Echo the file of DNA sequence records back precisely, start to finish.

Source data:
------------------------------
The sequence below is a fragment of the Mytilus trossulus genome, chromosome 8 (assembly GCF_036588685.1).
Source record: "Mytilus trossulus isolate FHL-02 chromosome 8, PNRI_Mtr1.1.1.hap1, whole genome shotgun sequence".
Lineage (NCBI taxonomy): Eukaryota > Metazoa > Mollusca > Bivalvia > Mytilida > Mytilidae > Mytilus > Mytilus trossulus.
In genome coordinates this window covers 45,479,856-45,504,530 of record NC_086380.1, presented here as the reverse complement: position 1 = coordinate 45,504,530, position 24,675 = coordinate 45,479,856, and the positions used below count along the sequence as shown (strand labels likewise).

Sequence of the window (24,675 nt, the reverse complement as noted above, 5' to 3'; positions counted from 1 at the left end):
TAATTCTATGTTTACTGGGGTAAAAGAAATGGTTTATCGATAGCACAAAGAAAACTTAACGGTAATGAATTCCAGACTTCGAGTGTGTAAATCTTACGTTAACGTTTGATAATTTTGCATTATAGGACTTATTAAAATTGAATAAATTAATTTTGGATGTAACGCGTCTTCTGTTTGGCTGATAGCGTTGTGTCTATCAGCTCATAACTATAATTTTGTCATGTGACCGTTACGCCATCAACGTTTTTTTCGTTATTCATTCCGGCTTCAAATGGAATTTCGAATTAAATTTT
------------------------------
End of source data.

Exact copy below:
The sequence below is a fragment of the Mytilus trossulus genome, chromosome 8 (assembly GCF_036588685.1).
Source record: "Mytilus trossulus isolate FHL-02 chromosome 8, PNRI_Mtr1.1.1.hap1, whole genome shotgun sequence".
Lineage (NCBI taxonomy): Eukaryota > Metazoa > Mollusca > Bivalvia > Mytilida > Mytilidae > Mytilus > Mytilus trossulus.
In genome coordinates this window covers 45,479,856-45,504,530 of record NC_086380.1, presented here as the reverse complement: position 1 = coordinate 45,504,530, position 24,675 = coordinate 45,479,856, and the positions used below count along the sequence as shown (strand labels likewise).

Sequence of the window (24,675 nt, the reverse complement as noted above, 5' to 3'; positions counted from 1 at the left end):
TAATTCTATGTTTACTGGGGTAAAAGAAATGGTTTATCGATAGCACAAAGAAAACTTAACGGTAATGAATTCCAGACTTCGAGTGTGTAAATCTTACGTTAACGTTTGATAATTTTGCATTATAGGACTTATTAAAATTGAATAAATTAATTTTGGATGTAACGCGTCTTCTGTTTGGCTGATAGCGTTGTGTCTATCAGCTCATAACTATAATTTTGTCATGTGACCGTTACGCCATCAACGTTTTTTTCGTTATTCATTCCGGCTTCAAATGGAATTTCGAATTAAATTTT